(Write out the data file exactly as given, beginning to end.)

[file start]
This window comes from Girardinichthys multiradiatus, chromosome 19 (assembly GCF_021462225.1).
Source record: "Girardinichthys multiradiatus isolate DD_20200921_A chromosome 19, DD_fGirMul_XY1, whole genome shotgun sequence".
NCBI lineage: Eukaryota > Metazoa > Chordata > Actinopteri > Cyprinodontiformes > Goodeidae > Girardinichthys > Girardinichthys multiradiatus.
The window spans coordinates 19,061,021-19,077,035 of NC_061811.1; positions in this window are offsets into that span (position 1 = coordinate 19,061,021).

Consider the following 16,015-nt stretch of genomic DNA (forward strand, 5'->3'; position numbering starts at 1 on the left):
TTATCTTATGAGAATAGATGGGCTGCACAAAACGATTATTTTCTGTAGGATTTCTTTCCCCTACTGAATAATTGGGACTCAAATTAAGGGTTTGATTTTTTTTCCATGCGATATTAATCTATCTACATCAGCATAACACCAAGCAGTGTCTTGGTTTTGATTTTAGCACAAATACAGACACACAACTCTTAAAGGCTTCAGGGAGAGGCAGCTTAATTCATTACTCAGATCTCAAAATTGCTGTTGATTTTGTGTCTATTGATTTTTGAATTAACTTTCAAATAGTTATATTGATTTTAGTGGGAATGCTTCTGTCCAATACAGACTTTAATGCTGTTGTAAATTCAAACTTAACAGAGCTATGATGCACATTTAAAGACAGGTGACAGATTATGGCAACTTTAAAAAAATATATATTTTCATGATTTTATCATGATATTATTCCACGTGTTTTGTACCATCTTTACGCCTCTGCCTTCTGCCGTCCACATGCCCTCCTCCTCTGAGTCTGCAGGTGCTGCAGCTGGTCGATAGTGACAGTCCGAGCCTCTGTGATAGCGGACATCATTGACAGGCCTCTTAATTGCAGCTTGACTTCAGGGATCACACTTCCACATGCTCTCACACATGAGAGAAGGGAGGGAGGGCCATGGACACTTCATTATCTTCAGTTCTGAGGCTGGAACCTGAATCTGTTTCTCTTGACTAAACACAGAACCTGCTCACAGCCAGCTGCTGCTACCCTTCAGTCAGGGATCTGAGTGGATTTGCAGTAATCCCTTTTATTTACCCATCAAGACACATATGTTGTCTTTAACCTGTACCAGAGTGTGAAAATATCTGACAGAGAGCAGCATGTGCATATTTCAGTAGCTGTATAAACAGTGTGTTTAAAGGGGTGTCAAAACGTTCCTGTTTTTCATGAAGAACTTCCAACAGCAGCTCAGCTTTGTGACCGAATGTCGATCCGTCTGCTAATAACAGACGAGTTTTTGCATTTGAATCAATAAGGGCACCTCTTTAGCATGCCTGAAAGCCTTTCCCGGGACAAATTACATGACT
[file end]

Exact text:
This window comes from Girardinichthys multiradiatus, chromosome 19 (assembly GCF_021462225.1).
Source record: "Girardinichthys multiradiatus isolate DD_20200921_A chromosome 19, DD_fGirMul_XY1, whole genome shotgun sequence".
NCBI lineage: Eukaryota > Metazoa > Chordata > Actinopteri > Cyprinodontiformes > Goodeidae > Girardinichthys > Girardinichthys multiradiatus.
The window spans coordinates 19,061,021-19,077,035 of NC_061811.1; positions in this window are offsets into that span (position 1 = coordinate 19,061,021).

Consider the following 16,015-nt stretch of genomic DNA (forward strand, 5'->3'; position numbering starts at 1 on the left):
TTATCTTATGAGAATAGATGGGCTGCACAAAACGATTATTTTCTGTAGGATTTCTTTCCCCTACTGAATAATTGGGACTCAAATTAAGGGTTTGATTTTTTTTCCATGCGATATTAATCTATCTACATCAGCATAACACCAAGCAGTGTCTTGGTTTTGATTTTAGCACAAATACAGACACACAACTCTTAAAGGCTTCAGGGAGAGGCAGCTTAATTCATTACTCAGATCTCAAAATTGCTGTTGATTTTGTGTCTATTGATTTTTGAATTAACTTTCAAATAGTTATATTGATTTTAGTGGGAATGCTTCTGTCCAATACAGACTTTAATGCTGTTGTAAATTCAAACTTAACAGAGCTATGATGCACATTTAAAGACAGGTGACAGATTATGGCAACTTTAAAAAAATATATATTTTCATGATTTTATCATGATATTATTCCACGTGTTTTGTACCATCTTTACGCCTCTGCCTTCTGCCGTCCACATGCCCTCCTCCTCTGAGTCTGCAGGTGCTGCAGCTGGTCGATAGTGACAGTCCGAGCCTCTGTGATAGCGGACATCATTGACAGGCCTCTTAATTGCAGCTTGACTTCAGGGATCACACTTCCACATGCTCTCACACATGAGAGAAGGGAGGGAGGGCCATGGACACTTCATTATCTTCAGTTCTGAGGCTGGAACCTGAATCTGTTTCTCTTGACTAAACACAGAACCTGCTCACAGCCAGCTGCTGCTACCCTTCAGTCAGGGATCTGAGTGGATTTGCAGTAATCCCTTTTATTTACCCATCAAGACACATATGTTGTCTTTAACCTGTACCAGAGTGTGAAAATATCTGACAGAGAGCAGCATGTGCATATTTCAGTAGCTGTATAAACAGTGTGTTTAAAGGGGTGTCAAAACGTTCCTGTTTTTCATGAAGAACTTCCAACAGCAGCTCAGCTTTGTGACCGAATGTCGATCCGTCTGCTAATAACAGACGAGTTTTTGCATTTGAATCAATAAGGGCACCTCTTTAGCATGCCTGAAAGCCTTTCCCGGGACAAATTACATGACT